Much shorter explanation of the basics, because I tend to write more:
Fast Switching and Page State in Mango | Jesse Liberty
How to take advantage of fast app switching in Windows Phone 7 | TechRepublic
Full technical explanation of Fast-App-Switching
Execution Model Overview for Windows Phone
All of which is true here, is also true for Internet Explorer. You have absolutely no need to close all pages/tabs and leave (get out of) the App with it being empty. You can just hit the Home/Windows key and get out of it and that's that. You can of course also close tabs with sites you don't need anymore, but do it for that reason (to clean up your "history"/open sites/view when you return to internet explorer) and not because you think it is still open and running in the background or somehow clogging your phone for other operations, because it's not.
Look at it this way, do you delete all your text messages (SMS) when you leave the text-messaging "App"? No, they just stay there, the way it has always been, just as on every old Nokia. Do you delete all your contacts just because you leave the phonebook/contact list? No, you just let them be. The same goes for the Internet Explorer. You can just leave it, at absolutely no cost to you in anything (performance, data traffic, battery life etc).
About the "Background Agents" I mentioned above: Apps (Apps in general, this has NOTHING to do with the App being in the Multitasking/Fast-App-Switching view!!!) can have a Background Agent which runs in the Background from time to time (don't freak out yet) with a limited interval-time and running-time. They can, for example (just to give you an idea of what it is), do a small thing (like check for something, the date, or time etc) for a maximum of 15 (or 25?) seconds every maximum of thirty minutes, and to save battery life, when you have more than one they will wait for each other for up to ten minutes so they can run together instead of seperately, to save battery. Also, they are limited to 14 days if not refreshed, or something like that.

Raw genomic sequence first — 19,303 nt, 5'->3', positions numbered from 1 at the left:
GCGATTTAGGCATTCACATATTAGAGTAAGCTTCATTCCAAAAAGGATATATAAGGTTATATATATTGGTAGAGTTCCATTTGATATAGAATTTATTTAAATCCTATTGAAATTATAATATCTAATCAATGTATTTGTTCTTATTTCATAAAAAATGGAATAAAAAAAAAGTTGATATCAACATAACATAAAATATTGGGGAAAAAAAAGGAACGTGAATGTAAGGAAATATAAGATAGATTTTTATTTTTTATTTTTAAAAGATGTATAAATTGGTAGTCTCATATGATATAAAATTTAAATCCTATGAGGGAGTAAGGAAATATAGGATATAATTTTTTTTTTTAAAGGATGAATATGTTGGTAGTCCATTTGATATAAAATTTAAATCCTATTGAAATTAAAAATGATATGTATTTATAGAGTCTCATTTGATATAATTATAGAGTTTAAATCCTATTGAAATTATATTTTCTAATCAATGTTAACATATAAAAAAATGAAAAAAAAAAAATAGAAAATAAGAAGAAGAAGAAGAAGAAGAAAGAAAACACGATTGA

When you go to Settings and swipe to the right to Applications, there is a "Background Tasks" point where you can turn off some Applications' Background Agents that you don't want to have running.
Here is a full technical explanation including the constraints (limits):
Background Agents Overview for Windows Phone
Here's an explanation of the Multitasking/Fast-App-Switching and the Background Agents in a slideshow:
Windows Phone Fast App Switching, Tombstoning and Multitasking
It would be good if someone could make a sticky (here in the forum) and a post on the WPCentral Homepage about the basic principles/functionalities of Windows Phones to clear up all misconceptions which may exist because of our (human) outdated habits/practices/thinking which we have still engrained in our brains from operating with computer and phone operating systems in the last decade. Really, I see that "how can i "close" the Apps in the multittasking view" question everywhere, and even those who don't ask it still all think that they need to do it and are "closing" it by opening it and leaving it with the back button to "close" it.
Note to the programers: I am not a developer or programer guy, and I frankly don't give much for technical inaccuracies (whether I made a mistake about the seconds an Agent can run, a specific word or any of that), what I want to bring accross is the general point for the general user, the normal guy who uses this phone, and doesn't know whether he has to worry about any of that stuff and is looking for third-party taskkillers and crap like that.
Also, English is not my first language and I don't care enough to go through the text a fifth time to clear up the last typos and grammar errors in sentences. It is plenty understandable and explains things hopefully well enough for everyone to understand them, and that's all it needs to be. ;)